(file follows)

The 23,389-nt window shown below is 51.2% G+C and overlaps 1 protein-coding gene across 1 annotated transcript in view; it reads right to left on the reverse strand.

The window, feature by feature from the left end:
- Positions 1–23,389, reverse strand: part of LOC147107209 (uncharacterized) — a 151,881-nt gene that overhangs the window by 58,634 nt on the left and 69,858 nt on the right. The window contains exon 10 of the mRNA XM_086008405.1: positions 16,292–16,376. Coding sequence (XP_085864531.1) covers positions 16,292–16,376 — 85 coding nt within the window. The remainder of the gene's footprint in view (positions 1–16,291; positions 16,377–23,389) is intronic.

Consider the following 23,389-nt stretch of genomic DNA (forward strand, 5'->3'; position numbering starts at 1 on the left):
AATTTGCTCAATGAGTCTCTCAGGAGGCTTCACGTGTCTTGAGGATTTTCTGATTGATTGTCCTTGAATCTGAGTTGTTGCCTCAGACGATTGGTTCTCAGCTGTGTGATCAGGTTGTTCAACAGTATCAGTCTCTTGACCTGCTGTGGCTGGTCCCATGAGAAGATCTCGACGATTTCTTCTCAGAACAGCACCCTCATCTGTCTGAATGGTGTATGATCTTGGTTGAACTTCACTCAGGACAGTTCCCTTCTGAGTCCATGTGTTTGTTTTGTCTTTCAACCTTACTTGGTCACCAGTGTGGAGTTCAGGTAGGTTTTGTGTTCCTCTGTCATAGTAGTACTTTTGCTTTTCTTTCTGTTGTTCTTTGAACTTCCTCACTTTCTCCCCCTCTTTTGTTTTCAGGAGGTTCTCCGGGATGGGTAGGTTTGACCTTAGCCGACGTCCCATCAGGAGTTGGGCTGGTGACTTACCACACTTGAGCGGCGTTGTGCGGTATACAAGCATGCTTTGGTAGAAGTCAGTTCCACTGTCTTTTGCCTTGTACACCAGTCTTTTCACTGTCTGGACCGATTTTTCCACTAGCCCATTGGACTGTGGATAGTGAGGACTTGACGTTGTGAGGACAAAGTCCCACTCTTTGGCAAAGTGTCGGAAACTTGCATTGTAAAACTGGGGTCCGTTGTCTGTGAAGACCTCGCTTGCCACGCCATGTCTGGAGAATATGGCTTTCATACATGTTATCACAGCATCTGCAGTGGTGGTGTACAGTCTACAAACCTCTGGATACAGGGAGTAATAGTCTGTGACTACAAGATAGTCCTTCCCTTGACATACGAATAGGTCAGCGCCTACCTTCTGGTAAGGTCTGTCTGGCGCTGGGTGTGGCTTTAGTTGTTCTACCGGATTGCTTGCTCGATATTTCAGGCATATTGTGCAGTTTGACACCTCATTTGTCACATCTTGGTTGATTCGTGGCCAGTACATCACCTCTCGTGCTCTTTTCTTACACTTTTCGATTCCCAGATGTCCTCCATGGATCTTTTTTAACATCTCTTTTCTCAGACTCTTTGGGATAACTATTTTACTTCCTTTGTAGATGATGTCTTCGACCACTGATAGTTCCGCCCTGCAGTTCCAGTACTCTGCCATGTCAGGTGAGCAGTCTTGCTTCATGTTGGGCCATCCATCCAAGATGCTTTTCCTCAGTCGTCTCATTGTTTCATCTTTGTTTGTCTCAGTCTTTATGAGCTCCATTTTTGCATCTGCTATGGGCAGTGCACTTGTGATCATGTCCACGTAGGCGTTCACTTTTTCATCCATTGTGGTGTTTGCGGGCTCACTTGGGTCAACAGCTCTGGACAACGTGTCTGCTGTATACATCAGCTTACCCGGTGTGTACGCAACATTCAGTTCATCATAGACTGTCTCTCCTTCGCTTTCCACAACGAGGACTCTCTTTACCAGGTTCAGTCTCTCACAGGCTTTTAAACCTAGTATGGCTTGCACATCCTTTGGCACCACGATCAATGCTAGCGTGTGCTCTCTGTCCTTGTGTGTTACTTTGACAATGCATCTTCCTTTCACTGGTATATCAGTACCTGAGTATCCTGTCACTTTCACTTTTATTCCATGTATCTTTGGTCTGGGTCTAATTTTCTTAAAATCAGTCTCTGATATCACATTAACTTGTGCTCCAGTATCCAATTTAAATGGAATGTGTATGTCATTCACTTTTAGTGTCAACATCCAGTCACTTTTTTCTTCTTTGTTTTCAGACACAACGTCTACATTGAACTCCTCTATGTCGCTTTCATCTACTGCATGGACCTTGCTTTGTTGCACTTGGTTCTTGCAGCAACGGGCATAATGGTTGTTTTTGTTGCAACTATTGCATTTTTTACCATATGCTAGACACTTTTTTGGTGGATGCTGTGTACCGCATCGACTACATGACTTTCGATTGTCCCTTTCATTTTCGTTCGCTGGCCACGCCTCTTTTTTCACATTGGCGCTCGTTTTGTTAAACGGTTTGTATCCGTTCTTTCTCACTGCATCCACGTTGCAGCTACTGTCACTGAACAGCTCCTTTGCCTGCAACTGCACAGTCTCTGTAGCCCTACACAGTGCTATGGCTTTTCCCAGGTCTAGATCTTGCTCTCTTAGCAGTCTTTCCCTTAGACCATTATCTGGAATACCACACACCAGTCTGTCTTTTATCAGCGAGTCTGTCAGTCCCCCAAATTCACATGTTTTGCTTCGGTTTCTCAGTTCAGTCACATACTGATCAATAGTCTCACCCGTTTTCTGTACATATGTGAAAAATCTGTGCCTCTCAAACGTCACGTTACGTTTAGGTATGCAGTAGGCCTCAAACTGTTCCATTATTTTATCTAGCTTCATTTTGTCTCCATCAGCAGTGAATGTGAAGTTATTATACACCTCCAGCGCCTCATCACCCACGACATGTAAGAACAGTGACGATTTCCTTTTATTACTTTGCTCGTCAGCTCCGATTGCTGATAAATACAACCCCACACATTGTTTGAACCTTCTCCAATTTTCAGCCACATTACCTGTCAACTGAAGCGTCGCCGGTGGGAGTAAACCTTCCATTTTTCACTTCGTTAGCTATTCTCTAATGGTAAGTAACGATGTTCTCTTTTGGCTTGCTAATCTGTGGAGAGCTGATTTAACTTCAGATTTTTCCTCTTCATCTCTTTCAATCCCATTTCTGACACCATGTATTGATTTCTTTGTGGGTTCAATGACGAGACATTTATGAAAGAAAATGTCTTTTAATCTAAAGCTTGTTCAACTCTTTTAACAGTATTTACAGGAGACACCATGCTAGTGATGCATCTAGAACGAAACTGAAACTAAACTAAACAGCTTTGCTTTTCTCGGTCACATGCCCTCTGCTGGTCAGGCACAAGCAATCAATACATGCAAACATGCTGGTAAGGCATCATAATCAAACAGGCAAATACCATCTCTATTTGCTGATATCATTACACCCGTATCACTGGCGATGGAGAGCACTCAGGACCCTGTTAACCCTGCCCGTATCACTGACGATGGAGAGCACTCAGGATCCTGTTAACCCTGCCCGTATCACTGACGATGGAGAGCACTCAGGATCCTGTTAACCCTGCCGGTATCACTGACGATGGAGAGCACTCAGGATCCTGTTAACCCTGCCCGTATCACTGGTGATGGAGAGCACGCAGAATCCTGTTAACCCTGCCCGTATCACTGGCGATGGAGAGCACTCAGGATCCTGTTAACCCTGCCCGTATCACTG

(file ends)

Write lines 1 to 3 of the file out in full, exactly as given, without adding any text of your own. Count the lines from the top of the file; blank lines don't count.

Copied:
The 23,389-nt window shown below is 51.2% G+C and overlaps 1 protein-coding gene across 1 annotated transcript in view; it reads right to left on the reverse strand.

The window, feature by feature from the left end:
- Positions 1–23,389, reverse strand: part of LOC147107209 (uncharacterized) — a 151,881-nt gene that overhangs the window by 58,634 nt on the left and 69,858 nt on the right. The window contains exon 10 of the mRNA XM_086008405.1: positions 16,292–16,376. Coding sequence (XP_085864531.1) covers positions 16,292–16,376 — 85 coding nt within the window. The remainder of the gene's footprint in view (positions 1–16,291; positions 16,377–23,389) is intronic.